Prepared by
Nam Sun Wang
Department of Chemical & Biomolecular Engineering
University of Maryland
College Park, MD 20742-2111

Table of Contents


This method tests for the presence of free carbonyl group (C=O), the so-called reducing sugars. This involves the oxidation of the aldehyde functional group present in, for example, glucose and the ketone functional group in fructose. Simultaneously, 3,5-dinitrosalicylic acid (DNS) is reduced to 3-amino,5-nitrosalicylic acid under alkaline conditions:
aldehyde group            ----------> carboxyl group

3,5-dinitrosalicylic acid ----------> 3-amino,5-nitrosalicylic acid
Because dissolved oxygen can interfere with glucose oxidation, sulfite, which itself is not necessary for the color reaction, is added in the reagent to absorb the dissolved oxygen.

The above reaction scheme shows that one mole of sugar will react with one mole of 3,5-dinitrosalicylic acid. However, it is suspected that there are many side reactions, and the actual reaction stoichiometry is more complicated than that previously described. The type of side reaction depends on the exact nature of the reducing sugars. Different reducing sugars generally yield different color intensities; thus, it is necessary to calibrate for each sugar. In addition to the oxidation of the carbonyl groups in the sugar, other side reactions such as the decomposition of sugar also competes for the availability of 3,5-dinitrosalicylic acid. As a consequence, carboxymethyl cellulose can affect the calibration curve by enhancing the intensity of the developed color.

Although this is a convenient and relatively inexpensive method, due to the relatively low specificity, one must run blanks diligently if the colorimetric results are to be interpreted correctly and accurately. One can determine the background absorption on the original cellulose substrate solution by adding cellulase, immediately stopping the reaction, and measuring the absorbance, i.e. following exactly the same procedures for the actual samples. When the effects of extraneous compounds are not known, one can effectively include a so-called internal standard by first fully developing the color for the unknown sample; then, a known amount of sugar is added to this sample. The increase in the absorbance upon the second color development is equivalent to the incremental amount of sugar added.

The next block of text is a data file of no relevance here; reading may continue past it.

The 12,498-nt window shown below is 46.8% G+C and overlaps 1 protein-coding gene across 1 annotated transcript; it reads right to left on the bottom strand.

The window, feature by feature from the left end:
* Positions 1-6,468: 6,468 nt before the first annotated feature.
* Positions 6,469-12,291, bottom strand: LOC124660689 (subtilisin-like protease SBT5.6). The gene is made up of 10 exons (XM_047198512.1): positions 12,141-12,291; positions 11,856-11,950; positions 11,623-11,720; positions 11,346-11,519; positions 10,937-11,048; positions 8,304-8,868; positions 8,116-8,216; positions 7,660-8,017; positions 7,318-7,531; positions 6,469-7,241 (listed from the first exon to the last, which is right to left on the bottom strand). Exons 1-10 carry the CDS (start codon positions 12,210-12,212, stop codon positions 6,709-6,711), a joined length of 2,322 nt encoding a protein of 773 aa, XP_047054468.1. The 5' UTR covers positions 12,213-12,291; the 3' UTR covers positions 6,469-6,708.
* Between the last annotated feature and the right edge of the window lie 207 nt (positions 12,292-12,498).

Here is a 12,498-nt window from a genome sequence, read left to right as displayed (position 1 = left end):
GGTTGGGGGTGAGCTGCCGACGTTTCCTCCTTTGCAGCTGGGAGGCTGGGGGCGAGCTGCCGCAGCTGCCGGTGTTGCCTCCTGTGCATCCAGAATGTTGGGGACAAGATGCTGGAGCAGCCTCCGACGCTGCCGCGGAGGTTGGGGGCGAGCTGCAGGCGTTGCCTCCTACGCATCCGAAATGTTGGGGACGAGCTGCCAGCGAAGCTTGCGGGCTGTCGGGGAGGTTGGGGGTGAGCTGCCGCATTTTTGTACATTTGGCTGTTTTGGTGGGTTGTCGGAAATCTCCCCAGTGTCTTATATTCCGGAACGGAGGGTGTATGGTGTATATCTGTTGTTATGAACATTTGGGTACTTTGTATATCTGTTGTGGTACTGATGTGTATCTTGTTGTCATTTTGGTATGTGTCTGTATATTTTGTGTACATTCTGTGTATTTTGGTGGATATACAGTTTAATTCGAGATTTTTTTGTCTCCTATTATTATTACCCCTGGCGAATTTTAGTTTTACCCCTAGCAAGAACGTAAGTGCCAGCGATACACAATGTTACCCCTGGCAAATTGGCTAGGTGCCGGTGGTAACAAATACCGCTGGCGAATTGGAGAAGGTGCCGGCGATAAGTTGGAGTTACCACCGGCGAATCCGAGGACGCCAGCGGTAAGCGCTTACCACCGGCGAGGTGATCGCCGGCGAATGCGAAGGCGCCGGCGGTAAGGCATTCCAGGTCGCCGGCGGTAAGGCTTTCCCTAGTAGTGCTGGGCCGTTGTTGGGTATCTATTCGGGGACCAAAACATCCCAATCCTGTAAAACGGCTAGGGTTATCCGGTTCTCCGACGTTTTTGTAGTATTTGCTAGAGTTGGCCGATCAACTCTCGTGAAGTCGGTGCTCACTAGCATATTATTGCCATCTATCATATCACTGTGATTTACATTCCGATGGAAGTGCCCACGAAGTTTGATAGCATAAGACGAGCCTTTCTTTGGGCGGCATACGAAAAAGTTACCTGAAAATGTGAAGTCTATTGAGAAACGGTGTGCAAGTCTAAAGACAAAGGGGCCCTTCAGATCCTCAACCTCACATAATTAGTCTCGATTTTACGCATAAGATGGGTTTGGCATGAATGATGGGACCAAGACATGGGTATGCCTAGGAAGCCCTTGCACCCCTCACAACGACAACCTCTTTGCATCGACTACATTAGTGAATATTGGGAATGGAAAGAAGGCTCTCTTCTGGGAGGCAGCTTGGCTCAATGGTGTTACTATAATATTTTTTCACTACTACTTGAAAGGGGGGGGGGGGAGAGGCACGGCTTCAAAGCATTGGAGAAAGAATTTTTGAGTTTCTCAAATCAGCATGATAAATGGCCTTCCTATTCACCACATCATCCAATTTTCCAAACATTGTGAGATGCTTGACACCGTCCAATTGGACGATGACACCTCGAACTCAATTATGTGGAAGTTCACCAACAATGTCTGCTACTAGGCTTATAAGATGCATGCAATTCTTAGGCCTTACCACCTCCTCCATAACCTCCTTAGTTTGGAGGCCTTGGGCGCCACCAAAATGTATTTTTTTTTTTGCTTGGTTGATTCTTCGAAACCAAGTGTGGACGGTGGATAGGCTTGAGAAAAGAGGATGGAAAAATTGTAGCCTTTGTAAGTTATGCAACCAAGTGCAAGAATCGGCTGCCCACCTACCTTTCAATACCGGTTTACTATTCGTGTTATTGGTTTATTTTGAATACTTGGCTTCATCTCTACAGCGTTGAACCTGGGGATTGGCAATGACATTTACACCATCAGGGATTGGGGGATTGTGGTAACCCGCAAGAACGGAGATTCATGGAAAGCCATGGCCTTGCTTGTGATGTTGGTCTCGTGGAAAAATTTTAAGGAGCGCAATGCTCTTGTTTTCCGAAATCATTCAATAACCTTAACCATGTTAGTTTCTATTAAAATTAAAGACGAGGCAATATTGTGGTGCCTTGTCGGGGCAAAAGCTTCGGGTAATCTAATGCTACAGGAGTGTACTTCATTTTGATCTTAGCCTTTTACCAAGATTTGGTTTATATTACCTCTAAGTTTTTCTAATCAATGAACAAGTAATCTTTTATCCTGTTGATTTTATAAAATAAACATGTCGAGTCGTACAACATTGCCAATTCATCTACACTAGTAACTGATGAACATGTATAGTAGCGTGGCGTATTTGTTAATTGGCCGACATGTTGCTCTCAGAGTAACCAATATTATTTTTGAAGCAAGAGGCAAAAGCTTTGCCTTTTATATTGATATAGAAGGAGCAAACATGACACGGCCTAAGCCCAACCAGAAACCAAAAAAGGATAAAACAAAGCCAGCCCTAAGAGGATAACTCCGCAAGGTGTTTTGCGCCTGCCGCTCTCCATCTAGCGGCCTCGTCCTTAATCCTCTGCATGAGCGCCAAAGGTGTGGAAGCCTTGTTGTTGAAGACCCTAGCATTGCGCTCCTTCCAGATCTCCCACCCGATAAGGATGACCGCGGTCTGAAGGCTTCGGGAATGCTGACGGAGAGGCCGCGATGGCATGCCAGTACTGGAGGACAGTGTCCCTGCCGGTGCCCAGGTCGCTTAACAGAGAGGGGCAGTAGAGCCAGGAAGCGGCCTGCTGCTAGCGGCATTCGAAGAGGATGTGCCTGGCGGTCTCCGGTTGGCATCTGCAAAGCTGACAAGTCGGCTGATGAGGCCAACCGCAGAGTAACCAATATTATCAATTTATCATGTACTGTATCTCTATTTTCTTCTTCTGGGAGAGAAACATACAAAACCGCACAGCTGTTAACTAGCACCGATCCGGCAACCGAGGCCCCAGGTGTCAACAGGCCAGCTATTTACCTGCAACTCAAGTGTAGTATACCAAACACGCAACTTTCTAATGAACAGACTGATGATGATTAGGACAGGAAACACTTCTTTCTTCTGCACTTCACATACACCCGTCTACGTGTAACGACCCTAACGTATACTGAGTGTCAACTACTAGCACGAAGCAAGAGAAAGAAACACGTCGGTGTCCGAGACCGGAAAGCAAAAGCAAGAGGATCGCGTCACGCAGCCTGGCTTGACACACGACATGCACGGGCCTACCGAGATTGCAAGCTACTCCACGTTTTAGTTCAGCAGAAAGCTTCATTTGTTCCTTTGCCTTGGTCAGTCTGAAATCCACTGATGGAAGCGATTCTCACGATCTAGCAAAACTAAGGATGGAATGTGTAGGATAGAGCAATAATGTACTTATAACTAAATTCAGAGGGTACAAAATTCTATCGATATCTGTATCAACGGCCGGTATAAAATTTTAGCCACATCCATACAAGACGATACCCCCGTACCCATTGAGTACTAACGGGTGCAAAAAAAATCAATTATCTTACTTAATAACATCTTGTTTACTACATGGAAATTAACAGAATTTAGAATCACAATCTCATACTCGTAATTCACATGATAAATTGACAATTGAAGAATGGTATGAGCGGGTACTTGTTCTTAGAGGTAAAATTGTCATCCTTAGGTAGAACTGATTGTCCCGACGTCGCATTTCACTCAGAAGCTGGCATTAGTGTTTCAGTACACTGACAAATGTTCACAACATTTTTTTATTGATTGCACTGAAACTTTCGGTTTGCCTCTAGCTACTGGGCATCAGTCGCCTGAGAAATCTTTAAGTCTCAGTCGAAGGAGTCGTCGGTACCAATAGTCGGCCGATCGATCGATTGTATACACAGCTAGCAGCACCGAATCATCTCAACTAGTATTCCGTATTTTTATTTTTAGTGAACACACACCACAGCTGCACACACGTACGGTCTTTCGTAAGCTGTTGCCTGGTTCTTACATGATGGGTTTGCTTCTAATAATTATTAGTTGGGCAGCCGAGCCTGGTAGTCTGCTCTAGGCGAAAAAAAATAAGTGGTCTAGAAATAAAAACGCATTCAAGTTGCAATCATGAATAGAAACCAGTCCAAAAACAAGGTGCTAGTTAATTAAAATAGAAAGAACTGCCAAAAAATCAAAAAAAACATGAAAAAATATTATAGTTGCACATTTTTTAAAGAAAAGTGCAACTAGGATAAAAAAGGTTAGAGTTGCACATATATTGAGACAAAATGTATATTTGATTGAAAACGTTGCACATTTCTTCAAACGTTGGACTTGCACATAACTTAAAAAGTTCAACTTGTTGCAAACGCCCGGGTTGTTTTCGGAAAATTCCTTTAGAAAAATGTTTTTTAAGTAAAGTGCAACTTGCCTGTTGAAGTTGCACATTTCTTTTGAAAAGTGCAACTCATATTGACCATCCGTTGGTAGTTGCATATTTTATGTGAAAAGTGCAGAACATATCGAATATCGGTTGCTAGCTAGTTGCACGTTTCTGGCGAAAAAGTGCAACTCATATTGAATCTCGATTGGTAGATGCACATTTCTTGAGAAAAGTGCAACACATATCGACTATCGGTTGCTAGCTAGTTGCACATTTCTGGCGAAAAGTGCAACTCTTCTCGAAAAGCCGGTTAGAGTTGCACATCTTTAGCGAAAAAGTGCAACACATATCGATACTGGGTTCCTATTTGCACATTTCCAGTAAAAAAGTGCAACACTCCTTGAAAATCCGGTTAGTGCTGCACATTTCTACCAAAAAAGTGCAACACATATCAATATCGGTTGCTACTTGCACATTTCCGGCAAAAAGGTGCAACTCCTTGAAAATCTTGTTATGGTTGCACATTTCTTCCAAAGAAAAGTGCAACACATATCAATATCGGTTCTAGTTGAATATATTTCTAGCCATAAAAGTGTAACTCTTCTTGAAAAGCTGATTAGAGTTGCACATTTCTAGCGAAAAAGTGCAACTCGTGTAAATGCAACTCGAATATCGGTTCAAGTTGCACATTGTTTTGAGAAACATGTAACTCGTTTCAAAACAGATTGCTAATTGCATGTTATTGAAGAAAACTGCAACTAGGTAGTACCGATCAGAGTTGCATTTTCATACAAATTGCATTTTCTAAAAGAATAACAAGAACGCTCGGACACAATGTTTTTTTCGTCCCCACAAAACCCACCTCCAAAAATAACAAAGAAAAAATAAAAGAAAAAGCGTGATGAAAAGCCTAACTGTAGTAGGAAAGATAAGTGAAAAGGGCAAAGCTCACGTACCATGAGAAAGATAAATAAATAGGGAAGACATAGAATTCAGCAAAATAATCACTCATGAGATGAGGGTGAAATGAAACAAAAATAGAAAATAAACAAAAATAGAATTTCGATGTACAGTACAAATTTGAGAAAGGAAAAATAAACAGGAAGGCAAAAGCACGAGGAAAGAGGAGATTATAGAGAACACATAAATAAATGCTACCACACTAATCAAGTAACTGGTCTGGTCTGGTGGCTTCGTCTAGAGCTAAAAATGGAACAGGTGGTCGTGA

List of Reagents and Instruments

A. Equipment

B. Reagents


  1. Add 3 ml of DNS reagent to 3 ml of glucose sample in a lightly capped test tube. (To avoid the loss of liquid due to evaporation, cover the test tube with a piece of paraffin film if a plain test tube is used.)
  2. Heat the mixture at 90º C for 5-15 minutes to develop the red-brown color.
  3. Add 1 ml of a 40% potassium sodium tartrate (Rochelle salt) solution to stabilize the color.
  4. After cooling to room temperature in a cold water bath, record the absorbance with a spectrophotometer at 575 nm.
        3ml                             1ml                         O.D.
      reagent  --->----+            Rochelle soln --->----++-------> at 575nm
                     | |  |                             | || |
                     +-+--+                             +-++-+
                     |    |      heat                   |    |
                     |    |    -------->                |    |
                     |    |                             |    |
                     |    |                             |    |
                     |____|                             |____|
                 3ml sample soln


  1. Phenol, up to 2g/l, intensifies the color density. It changes the slope of the calibration curve of absorbance versus glucose concentration but does not affect the linearity. The above procedure yields an absorbance of 1 for 1 g/l of glucose in the original sample in the absence of phenol in the reagent, as opposed to an absorbance of 2.5 for 1 g/l of glucose in 2 g/l of phenol. This property can be exploited to achieve the maximum sensitivity for dilute samples.


    1. How much time was needed for the complete color development? Justify your answer with a plot of color intensity as a function of time.
    2. Obtain an absorption spectrum over wavelengths in the visible range (i,e. 400-700 nm). Justify the use of 575 nm chosen in the Procedure.
    3. Find the procedures for at least two other methods commonly employed to measure sugar concentrations. List the advantages and disadvantages of these methods.


    1. Miller, G.L., Use of dinitrosalicylic acid reagent for determination of reducing sugar, Anal. Chem., 31, 426, 1959.

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    Glucose Assay
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    Nam Sun Wang
    Department of Chemical & Biomolecular Engineering
    University of Maryland
    College Park, MD 20742-2111
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    e-mail: nsw@umd.edu